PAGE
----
Windfall - SideReel Review

Windfall - SideReel Review


In our ozone-depleted era, many ecological activists assume that any form of non-fossil fuel is a welcome fuel, but Laura Israel’s muckraking documentary Windfall clobbers this assertion. And to be clear: the picture isn’t the reactionary trounce on greenhouse claims and alternative energies that one might infer from this posturing; far from it. Israel and many of her subjects do make it abundantly clear that they harbor a fundamental concern about environmental damage and are ready to embrace many different options for cleaner power sources. But one that they won’t soon warm up to is systematized wind power -- particularly the sprawling wind farms proposed for rural Meredith, NY, a dwindling farming community that is apparently in desperate need of sustenance.

Israel’s film -- comprised mostly of interviews with Meredith townspeople -- visits the community not long after several multinationals rolled into town, promising economic revitalization in return for signed contracts that would permit them to construct and mount dozens of 400-ft.-high wind turbines on farm land. The suits, of course, neglected to disclose some of the health hazards wrought by the ceaseless whirring and grinding of the huge structures and their intermittent blockage of sunlight -- for example, sleep loss, depression, and increased stress. Before long, the town split into two factions -- those who saw the oscillating blades as a means of economic deliverance, and those who perceived them as a scourge on the land and a threat to local well-being.

At times, Israel’s documentary hints at a desire to pull the audience into this small-town debate and explore both sides of the issue, but this doesn’t really happen. In more mature and ambitious hands, this material would have tapped into some ambiguities surrounding wind power in Meredith, disclosing both the assets and the liabilities of the proposed development. A tip-off to the oversimplified nature of Israel’s film is the fact that she fails to provide any interviews with representatives of the power companies, or even with townspeople who are completely pro-wind, such as a longtime female spokesperson for the town planning board, who is seen only in long shot and comes off like a venomous monster here.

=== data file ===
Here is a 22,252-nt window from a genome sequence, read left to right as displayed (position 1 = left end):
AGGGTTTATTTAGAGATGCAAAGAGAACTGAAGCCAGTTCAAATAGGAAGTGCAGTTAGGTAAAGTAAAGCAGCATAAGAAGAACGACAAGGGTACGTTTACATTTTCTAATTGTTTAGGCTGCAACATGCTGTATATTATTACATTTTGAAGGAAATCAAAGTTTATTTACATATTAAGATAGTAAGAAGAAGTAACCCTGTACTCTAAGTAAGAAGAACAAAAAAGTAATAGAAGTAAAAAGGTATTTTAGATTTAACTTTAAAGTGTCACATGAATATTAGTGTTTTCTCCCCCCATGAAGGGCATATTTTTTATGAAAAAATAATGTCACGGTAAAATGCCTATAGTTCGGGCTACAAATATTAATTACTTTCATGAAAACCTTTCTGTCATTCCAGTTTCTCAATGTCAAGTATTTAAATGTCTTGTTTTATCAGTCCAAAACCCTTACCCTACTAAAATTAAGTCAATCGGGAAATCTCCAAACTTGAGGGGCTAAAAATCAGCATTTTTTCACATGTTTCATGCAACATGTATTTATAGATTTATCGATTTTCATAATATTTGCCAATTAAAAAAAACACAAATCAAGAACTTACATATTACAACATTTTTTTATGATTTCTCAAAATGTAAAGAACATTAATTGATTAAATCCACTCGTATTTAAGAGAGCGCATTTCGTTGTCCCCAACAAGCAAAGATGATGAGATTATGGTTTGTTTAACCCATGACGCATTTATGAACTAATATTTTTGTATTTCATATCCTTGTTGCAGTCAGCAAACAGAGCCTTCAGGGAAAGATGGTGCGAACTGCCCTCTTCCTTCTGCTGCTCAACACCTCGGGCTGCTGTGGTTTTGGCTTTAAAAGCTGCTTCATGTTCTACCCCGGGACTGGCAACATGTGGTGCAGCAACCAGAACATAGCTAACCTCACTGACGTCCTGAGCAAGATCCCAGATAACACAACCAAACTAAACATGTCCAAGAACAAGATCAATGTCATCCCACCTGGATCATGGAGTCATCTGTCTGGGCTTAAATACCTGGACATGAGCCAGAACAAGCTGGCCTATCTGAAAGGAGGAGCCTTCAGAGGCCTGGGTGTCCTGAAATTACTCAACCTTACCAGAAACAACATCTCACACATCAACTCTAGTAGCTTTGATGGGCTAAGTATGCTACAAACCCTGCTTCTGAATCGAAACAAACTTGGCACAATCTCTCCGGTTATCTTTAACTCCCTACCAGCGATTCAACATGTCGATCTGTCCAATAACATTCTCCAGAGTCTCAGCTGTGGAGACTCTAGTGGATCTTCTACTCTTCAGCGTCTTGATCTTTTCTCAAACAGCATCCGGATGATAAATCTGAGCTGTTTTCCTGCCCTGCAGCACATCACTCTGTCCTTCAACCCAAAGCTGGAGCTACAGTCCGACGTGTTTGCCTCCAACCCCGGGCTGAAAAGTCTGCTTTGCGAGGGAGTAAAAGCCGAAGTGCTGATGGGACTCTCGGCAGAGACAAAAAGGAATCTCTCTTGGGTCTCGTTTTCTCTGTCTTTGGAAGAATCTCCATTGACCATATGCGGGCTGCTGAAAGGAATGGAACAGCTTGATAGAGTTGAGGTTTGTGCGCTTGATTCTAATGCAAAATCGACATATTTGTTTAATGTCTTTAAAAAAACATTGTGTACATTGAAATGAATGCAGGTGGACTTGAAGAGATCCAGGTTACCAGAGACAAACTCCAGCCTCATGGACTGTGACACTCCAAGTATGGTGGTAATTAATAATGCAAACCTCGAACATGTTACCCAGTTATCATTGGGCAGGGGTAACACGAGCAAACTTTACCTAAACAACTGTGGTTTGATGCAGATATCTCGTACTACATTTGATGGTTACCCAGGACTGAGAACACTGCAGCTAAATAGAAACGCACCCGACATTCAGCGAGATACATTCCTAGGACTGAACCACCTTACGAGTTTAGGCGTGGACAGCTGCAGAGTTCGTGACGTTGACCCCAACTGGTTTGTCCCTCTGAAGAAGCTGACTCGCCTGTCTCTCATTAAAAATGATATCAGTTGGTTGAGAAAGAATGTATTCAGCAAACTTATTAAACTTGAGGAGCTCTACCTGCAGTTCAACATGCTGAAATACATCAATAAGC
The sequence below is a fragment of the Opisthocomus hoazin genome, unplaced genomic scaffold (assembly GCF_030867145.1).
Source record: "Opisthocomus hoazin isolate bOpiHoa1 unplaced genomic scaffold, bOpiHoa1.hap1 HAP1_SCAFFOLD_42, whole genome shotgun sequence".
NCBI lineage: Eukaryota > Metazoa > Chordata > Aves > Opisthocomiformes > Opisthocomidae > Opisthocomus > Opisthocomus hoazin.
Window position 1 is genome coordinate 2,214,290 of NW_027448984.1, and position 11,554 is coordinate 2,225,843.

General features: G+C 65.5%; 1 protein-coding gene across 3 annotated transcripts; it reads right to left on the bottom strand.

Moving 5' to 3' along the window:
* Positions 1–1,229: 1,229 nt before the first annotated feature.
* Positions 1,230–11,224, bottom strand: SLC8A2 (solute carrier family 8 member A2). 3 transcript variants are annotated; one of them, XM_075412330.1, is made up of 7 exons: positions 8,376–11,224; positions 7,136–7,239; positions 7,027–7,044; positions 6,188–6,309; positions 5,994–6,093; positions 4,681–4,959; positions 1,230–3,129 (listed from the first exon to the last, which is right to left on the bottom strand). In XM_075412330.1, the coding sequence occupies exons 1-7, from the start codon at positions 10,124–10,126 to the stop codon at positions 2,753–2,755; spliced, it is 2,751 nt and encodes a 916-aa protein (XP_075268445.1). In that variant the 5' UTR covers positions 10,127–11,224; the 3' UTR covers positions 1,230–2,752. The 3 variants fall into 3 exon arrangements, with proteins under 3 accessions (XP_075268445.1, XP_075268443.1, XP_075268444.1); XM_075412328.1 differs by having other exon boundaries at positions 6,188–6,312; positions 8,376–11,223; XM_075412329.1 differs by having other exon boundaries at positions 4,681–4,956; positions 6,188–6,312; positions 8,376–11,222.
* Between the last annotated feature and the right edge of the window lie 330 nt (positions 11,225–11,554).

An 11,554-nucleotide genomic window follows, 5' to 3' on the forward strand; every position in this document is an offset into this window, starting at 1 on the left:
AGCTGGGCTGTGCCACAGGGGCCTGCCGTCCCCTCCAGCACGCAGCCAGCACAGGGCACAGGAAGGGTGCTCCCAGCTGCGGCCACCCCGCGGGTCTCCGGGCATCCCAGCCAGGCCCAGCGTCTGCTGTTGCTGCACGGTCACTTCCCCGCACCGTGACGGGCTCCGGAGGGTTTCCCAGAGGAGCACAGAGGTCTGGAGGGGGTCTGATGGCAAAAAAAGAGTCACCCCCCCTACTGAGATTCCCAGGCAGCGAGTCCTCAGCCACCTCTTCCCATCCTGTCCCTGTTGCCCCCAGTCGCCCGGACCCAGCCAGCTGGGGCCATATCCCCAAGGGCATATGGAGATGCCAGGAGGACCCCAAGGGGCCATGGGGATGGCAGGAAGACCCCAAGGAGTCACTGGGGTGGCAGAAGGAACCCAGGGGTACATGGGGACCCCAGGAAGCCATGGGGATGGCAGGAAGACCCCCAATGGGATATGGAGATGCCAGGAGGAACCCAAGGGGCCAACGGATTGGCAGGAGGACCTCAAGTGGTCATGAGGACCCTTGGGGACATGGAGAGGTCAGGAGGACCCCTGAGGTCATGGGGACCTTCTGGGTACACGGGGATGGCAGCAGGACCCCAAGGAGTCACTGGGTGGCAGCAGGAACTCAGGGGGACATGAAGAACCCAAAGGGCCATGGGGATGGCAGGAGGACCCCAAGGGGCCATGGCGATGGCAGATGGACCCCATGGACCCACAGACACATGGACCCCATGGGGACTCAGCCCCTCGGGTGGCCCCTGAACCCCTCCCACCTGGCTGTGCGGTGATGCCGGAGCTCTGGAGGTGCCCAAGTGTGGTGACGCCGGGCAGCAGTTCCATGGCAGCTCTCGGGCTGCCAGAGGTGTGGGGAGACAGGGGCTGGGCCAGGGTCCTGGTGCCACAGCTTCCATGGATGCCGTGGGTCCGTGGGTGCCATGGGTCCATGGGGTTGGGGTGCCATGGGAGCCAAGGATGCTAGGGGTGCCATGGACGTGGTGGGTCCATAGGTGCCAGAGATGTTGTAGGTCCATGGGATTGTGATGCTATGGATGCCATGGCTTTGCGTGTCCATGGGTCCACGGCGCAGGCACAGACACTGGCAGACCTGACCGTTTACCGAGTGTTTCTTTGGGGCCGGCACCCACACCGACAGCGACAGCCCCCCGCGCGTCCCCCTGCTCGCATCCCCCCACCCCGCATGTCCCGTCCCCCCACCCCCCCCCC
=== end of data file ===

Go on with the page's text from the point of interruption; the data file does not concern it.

Instead, what we get is an invective -- a polemic, damning the turbines as a ludicrous impracticality. To Israel’s credit, this does come off; her presentation is well-conceived, intelligent, and affecting. She demonstrates a fine ability to select strategic sound bites and structure her material narratively, and builds a convincing case for her central agenda; we walk away firmly convinced that wind power spells the destruction of Meredith. Moreover, the picture (despite an initial case of stop-motion and time-lapse cuteness that only mars the first few minutes) is also visually impeccable: cinematographer Brian Jackson smoothly lights and frames interviewees, and makes frequent use of landscape photography, emphasizing a palette of rich, earthy green and brown hues that feels ideally suited for the rurality of the time and place. That aesthetic approach undergirds the documentary’s central strength, perhaps an accidental one: it works far better as a stirring, bittersweet, occasionally droll portrait of early 21st century small town Americana (a series of quirky character studies) than it does as an anti-wind power (or anti-corporate) screed. In fact, the movie is so enjoyable in the moments it catches accidentally -- eccentric behavioral quirks of the interviewees, for example -- that one almost wishes Israel had ankled the environmental issue altogether.

As the film stands, it works effectively enough, and Israel doubtless has a long career as a documentarian in store for her, though throughout the picture we can imagine a better film that might have been; the scattered flecks of ambiguity recall Joe Berlinger’s Crude, for example, while the biographical glimpses of the townspeople suggest the Ross brothers’ 2009 documentary 45365, a multifaceted slice-of-life portrait of a Middle American community. A few further steps in either direction would have improved Windfall considerably. As a result, one hopes that Israel’s next directorial outing will take bolder risks with its content.



-Nathan Southern

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